We woke up at an old post office in Dyrdal, Norway. I’m still trying to let that sink in. After breakfast it was time for fjord hopping. Obviously this was optional, and in talking with a few locals and members of the crew, no Norwegian in their right mind hops in a fjord in April, but I wasn’t about to come all the way to Norway as a cast member of Alt For Norge and not jump in the fjord!

It was incredibly cool to jump off the dock into the icy water – one of the most spectacular backdrops I’d ever seen (I anticipate they got some great footage). It was also incredibly cold. After a couple of jumps, it was time to shower up and get ready for the rest of the day.

We had a briefing with Fridtjof on the patio of the girl’s house overlooking the fjord. He tells us we’ll be going to Undredal, a town known for having the smallest and oldest stave church in Norway. But more importantly, today in Undredal they’d be holding a goat cheese festival! Gjetost! I LOVE gjetost, so to have this right off the bat is going to be a blast.

On the boat ride to Undredal, we pick up two goats who we’re in charge of bringing to the festival. Chasing these goats around the slopes of Norwegian fjords and trying to coax them onto our little boat was a blast.

Arriving in Undredal, we were greeted by throngs of people – interesting for a town that has more goats than inhabitants. It turns out that the real Gjetost Festivalen takes place every two years in July, however for Alt For Norge they decided to switch up their schedule and throw in another festival for us at the end of April! Many of the people we met had traveled hours to be there and to be a part of Alt For Norge!


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The town of Undredal was gorgeous. Incredibly picturesque with amazing fjord views. The food was delicious – particularly the homemade goat cheese, and the rummegrot (which I hadn’t had before).  The Stave church was as advertised – built in 1147 with wood still in use from 1697!!! It was built ~350 years before Columbus sailed to America! Unreal! Most of all though, the local Norwegians we met were so welcoming and excited to teach us about both their culture and their land – it was really special.

After a ~4 hours in Undredal, it was back to the boats and back to Dyrdal where we were filmed “arriving” for the first time (because it was too dark to film last night.) Yet at this point something weird was going on – we were summoned to a field and told not to walk around or explore, that we had to wait for something. We saw people moving around in our house from the previous night but couldn’t exactly make out what it was. Eventually a large barn door opened for our surprise. We walk in, and we see lutefisk beer, lutefisk aquavit, lutefisk bibs, and then suddenly, the Lutefisk Society arrives! Uh oh!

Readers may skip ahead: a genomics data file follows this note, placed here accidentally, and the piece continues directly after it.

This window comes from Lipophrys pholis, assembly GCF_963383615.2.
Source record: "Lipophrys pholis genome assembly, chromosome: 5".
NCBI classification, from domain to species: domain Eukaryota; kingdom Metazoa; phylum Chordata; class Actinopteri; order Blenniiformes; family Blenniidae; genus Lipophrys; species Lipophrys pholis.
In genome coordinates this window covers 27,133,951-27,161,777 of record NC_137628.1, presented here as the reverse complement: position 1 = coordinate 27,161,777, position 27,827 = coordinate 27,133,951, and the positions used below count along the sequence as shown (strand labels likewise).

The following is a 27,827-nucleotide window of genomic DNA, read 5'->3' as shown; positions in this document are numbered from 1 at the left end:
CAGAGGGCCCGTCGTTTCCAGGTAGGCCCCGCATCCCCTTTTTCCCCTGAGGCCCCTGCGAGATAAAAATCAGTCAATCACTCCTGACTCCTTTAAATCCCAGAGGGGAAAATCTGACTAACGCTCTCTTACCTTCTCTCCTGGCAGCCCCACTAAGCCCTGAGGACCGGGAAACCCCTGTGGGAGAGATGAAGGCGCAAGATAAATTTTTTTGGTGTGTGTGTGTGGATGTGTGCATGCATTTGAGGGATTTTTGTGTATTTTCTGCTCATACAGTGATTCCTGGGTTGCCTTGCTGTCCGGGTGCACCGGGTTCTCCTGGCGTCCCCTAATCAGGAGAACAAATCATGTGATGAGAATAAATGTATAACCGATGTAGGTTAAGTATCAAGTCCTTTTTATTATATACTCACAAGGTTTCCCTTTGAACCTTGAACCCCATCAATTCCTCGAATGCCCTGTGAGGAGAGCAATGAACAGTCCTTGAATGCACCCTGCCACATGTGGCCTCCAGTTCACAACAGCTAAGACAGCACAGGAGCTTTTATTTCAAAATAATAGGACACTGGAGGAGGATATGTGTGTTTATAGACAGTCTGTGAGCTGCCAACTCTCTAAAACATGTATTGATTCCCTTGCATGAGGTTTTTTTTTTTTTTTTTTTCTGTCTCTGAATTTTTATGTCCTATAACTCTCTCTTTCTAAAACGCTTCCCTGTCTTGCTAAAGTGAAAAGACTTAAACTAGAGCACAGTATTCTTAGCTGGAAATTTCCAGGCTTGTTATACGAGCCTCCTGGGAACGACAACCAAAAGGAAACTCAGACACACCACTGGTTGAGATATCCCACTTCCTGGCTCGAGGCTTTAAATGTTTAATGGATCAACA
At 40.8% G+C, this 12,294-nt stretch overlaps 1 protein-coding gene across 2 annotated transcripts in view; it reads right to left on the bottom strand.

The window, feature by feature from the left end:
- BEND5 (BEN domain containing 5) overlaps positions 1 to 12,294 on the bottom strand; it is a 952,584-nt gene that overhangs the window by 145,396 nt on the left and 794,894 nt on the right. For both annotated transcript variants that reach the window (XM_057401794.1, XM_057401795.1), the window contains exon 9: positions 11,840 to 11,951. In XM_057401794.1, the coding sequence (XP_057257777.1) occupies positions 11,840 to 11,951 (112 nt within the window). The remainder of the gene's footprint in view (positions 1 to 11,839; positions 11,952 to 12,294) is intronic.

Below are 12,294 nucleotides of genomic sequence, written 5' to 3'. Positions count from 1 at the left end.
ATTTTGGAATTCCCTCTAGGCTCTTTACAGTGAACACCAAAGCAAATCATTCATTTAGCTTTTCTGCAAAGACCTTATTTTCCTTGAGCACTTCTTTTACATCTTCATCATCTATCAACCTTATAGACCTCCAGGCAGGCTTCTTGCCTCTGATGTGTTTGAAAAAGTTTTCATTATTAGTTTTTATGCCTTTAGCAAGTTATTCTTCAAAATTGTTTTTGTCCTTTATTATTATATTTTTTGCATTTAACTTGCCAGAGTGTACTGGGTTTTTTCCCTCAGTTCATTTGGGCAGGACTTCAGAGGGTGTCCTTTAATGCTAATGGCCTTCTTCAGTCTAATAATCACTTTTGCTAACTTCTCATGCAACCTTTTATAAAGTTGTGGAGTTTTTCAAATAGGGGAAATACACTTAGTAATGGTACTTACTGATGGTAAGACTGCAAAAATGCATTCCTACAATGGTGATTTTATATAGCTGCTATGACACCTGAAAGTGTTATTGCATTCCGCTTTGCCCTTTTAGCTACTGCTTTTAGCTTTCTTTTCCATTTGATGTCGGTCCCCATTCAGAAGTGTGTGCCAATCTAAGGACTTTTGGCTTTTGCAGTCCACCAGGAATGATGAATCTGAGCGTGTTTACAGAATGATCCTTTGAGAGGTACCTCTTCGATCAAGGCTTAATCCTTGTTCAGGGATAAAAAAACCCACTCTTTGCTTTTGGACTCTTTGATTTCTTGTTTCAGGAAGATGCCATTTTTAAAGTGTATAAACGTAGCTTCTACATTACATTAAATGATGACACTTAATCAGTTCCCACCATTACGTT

I’ve had lutefisk before. It’s not good. I come from Seattle where we eat lots of fresh fish. I love fish, but this is a waste of fish. I mean really, lutefisk came to be because in the olden days before the advent of refrigerators, the Scandinavians needed a way to store their fish without it rotting. Their genius solution was to leave it in lye, which is essentially a poison used for cleaning. Long story short it’s not my cup of tea and I’m not going to pretend like it is.

Lutefisk is served, and it’s as gelatinous as ever. Ick. I make my feelings known, at which point the Norwegians put a shot of aquavit in front of me. Okay I’ll throw one back to make it go down easier. Whoosh! At which point they immediately pour me another shot. “Hey now I’m not that guy who just throws back aquavit so easily, I’ll only take another if you do one with me.” The member of the Lutefisk Society pours himself a shot as well, we skoal, and I throw back shot #2. It’s only at this time I learn that aquavit isn’t for shooting, it’s for sipping! Great, now I look like the crazy American who just can’t wait to drink drink drink!

Next up we do some real weird ceremonial ritual, whereby “awards” are presented to Kate, Derrick, Heidi, and Jeff. The awards in actuality aren’t based on anything – Joni at a ton of lutefisk, it was all for TV sake. This is really our first glance into the business side of things in my eyes. We’re not playing a game with a super rigid set of rules, this is an entertainment show, and the show wants story lines and people who make good TV. It’s not a complaint, but a reality that Kate, Hedi, Jeff, and Derrick make for intriguing stories and/or TV. My hope is that the show is 100% copacetic, but it will be really interesting to see a “reality” show from the inside looking out. It’s a view that very very few people ever get.

By this point it’s late, it’s been an enormous day, and we jump back in our fjordsafari boats and head the 25 minutes or so back to Flåm. A few people head back to the stave church bar, but I’m dead tired and immediately pass out.

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